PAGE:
South Africa: President Ramaphosa Donates Half Of His Salary To Support Social Projects

Must Read

Meet 97-Year-old Kenneth Kaunda, the only African Independence Leader from the 1960s Still Alive

Kenneth David Kaunda also known as KK, is a Zambian former politician who led Zambia to independence from British rule in 1964 and served as the country’s first president until 1991.

Archaeologists Uncover Oldest Human Burial in Kenya

Archaeologists have identified the oldest known human burial in Africa during field work that uncovered the remains of a child laid carefully to rest in a grave nearly 80,000 years ago.

Tani Adewumi: 10 Year Old Nigerian is Now a US National Chess Master

Nigerian American Tani Adewumi is only 10 years old, but he has just become a U.S. Chess National Master...



South Africa’s President Cyril Ramaphosa has donated half his presidential salary towards the development of social projects in the country.

South Africa’s President Cyril Ramaphosa has donated half his presidential salary towards the development of social projects in the country.

The 65-year-old president made the announcement via his Twitter handle on Wednesday, saying the money will go into a fund that will be managed by the Nelson Mandela Foundation.

South Africans and the world at large are this year celebrating Mandela’s centenary birthday, with a host of projects and events lined up in his honor.

Ramaphosa said the fund will be officially launched on July 18, the date of Nelson Mandela’s birth.

It is unclear how much President Ramaphosa takes home monthly, though sources say he earns much more than the $20,000 that former leader Jacob Zuma pocketed each month.

Cyril Ramaphosa

Ramaphosa was born on November 17, 1952 in Soweto, an impoverished township in Johannesburg, and obtained a law degree in 1981 through correspondence studies with the University of South Africa, UNISA.

Ramaphosa had hoped to succeed Nelson Mandela, but this hope was dashed when he lost out to Thabo Mbeki in the race to become South Africa’s deputy president under Mandela.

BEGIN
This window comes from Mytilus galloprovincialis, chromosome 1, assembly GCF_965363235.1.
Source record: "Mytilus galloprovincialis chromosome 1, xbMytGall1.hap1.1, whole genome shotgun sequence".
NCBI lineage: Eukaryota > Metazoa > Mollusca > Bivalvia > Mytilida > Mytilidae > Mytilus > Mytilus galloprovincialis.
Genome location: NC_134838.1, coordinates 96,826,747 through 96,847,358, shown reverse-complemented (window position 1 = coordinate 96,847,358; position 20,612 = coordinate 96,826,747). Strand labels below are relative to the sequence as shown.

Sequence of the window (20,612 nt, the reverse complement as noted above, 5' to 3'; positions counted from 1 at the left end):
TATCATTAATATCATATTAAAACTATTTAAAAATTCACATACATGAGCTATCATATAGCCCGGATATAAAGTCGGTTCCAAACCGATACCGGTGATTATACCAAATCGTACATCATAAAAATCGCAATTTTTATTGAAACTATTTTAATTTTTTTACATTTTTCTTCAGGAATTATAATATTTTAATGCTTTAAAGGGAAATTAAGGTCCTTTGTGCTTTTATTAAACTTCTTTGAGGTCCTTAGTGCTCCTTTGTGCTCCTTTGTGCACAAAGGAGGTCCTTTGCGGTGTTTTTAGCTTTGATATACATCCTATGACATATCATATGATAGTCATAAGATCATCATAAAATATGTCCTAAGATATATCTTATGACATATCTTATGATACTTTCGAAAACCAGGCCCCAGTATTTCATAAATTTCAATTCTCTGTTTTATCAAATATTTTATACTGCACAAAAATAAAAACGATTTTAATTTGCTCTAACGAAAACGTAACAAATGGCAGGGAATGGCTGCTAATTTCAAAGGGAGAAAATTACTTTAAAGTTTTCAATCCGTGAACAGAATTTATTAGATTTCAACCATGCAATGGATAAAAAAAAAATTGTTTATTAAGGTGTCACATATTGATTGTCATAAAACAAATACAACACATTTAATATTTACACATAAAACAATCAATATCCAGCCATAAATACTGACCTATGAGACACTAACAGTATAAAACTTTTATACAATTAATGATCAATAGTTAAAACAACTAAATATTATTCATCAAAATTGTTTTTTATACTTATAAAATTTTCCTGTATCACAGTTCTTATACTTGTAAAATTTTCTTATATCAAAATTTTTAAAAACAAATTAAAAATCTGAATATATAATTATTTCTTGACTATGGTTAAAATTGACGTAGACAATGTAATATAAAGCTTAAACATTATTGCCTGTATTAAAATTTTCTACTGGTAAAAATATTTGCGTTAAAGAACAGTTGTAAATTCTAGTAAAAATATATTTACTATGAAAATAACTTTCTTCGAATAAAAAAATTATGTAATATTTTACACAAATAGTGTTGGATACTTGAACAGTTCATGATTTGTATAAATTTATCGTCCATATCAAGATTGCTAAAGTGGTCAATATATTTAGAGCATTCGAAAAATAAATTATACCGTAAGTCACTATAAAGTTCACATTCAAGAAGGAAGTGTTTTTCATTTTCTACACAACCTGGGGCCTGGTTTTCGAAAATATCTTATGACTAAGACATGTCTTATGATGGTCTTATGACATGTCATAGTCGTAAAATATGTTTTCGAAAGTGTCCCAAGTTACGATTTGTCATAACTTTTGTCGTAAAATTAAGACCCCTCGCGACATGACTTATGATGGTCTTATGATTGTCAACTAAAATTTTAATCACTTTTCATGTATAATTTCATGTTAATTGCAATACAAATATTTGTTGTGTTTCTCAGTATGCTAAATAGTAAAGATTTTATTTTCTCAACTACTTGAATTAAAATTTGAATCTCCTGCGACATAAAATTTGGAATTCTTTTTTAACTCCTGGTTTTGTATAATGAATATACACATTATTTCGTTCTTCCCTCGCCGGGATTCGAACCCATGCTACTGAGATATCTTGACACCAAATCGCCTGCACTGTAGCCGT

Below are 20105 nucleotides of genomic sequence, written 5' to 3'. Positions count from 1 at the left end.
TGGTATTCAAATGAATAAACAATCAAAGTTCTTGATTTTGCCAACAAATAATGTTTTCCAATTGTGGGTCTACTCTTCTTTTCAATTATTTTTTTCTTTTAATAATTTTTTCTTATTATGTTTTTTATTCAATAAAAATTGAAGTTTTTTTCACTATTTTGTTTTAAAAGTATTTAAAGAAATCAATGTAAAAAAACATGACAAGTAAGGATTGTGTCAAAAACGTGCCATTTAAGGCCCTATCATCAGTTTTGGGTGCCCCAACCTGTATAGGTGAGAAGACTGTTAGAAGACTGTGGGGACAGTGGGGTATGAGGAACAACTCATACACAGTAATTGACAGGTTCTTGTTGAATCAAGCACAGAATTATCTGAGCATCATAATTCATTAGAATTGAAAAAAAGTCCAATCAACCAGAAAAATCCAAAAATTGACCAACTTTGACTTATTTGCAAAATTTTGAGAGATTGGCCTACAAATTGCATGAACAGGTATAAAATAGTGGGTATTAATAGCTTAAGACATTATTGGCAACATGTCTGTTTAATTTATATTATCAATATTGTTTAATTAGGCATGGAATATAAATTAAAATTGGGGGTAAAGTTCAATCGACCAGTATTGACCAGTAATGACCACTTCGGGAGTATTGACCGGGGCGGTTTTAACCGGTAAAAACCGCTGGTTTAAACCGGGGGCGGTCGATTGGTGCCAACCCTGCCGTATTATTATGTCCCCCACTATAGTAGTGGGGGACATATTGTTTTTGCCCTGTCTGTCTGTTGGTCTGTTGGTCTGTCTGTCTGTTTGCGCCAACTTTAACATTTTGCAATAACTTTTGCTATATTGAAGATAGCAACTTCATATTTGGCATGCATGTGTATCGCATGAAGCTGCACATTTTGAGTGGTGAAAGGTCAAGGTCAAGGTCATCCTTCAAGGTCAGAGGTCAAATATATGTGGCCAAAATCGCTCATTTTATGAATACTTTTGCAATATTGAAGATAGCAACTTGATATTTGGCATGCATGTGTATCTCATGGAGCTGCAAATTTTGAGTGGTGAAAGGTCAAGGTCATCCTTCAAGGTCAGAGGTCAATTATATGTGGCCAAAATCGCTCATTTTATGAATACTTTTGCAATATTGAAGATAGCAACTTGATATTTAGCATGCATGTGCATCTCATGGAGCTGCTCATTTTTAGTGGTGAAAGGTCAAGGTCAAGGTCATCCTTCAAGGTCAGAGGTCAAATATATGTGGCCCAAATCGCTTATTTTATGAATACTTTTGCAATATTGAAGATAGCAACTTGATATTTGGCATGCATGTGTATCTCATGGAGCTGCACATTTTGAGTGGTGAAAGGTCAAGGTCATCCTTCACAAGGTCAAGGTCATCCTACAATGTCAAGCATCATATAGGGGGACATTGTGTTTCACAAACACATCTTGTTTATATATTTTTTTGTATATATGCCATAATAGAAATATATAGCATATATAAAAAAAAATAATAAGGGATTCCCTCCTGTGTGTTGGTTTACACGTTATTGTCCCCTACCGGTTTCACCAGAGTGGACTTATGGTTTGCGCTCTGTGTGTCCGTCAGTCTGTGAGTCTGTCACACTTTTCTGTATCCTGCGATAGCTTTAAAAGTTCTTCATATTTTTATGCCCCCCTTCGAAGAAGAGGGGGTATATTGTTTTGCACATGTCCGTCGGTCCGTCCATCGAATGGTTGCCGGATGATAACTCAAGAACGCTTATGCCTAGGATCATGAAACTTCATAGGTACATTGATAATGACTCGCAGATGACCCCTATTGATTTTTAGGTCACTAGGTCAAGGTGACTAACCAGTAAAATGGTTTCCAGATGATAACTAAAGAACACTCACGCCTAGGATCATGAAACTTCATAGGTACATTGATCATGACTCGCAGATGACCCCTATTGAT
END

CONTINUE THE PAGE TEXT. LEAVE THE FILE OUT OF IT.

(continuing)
After his disappointment, Ramaphosa withdrew from the center-stage of politics and started a lucrative career in the private sector. His Shanduka Group acquired stakes in mining firms, a mobile operator and McDonald’s South African franchise.

Related:   Top 10 Best Governed Countries In Africa - 2021

In 2014, he became one of the country’s richest men when he divested from Shanduka, which at the time was worth more than $580 million. His step away from business pursuits was made in a bid to avoid conflicts of interest after Zuma appointed him as South Africa’s deputy president that year.

Cyril Ramaphosa was elected president of South Africa early this year by a parliamentary vote, less than 16 hours after his rival Jacob Zuma resigned after days of defiantly refusing to leave office.



Uzonna Anele
Anele is a web developer and a Pan-Africanist who believes bad leadership is the only thing keeping Africa from taking its rightful place in the modern world.

Subscribe to receive email updates

With a subscription profile, you automatically receive updates without having to return to the website and check for changes

Just In

Meet 97-Year-old Kenneth Kaunda, the only African Independence Leader from the 1960s Still Alive

Kenneth David Kaunda also known as KK, is a Zambian former politician who led Zambia to independence from British rule in 1964 and served as the country’s first president until 1991.

Archaeologists Uncover Oldest Human Burial in Kenya

Archaeologists have identified the oldest known human burial in Africa during field work that uncovered the remains of a child laid carefully to rest in a grave nearly 80,000 years ago.

Tani Adewumi: 10 Year Old Nigerian is Now a US National Chess Master

Nigerian American Tani Adewumi is only 10 years old, but he has just become a U.S. Chess National Master with a rating of 2223. Tani...

World’s Best Dads: The Loving Fathers of the Aka Tribe in Central Africa

In the Aka tribe of Central Africa, fathers spend more time with their children than most parents in industrialized societies.

Biblical Justification for Slavery: Interpreting the Curse of Ham

The biblical story of Genesis 9:20-27 has always left more readers confused than informed. Like the story of Job and many Old Testament stories,...

More Articles Like This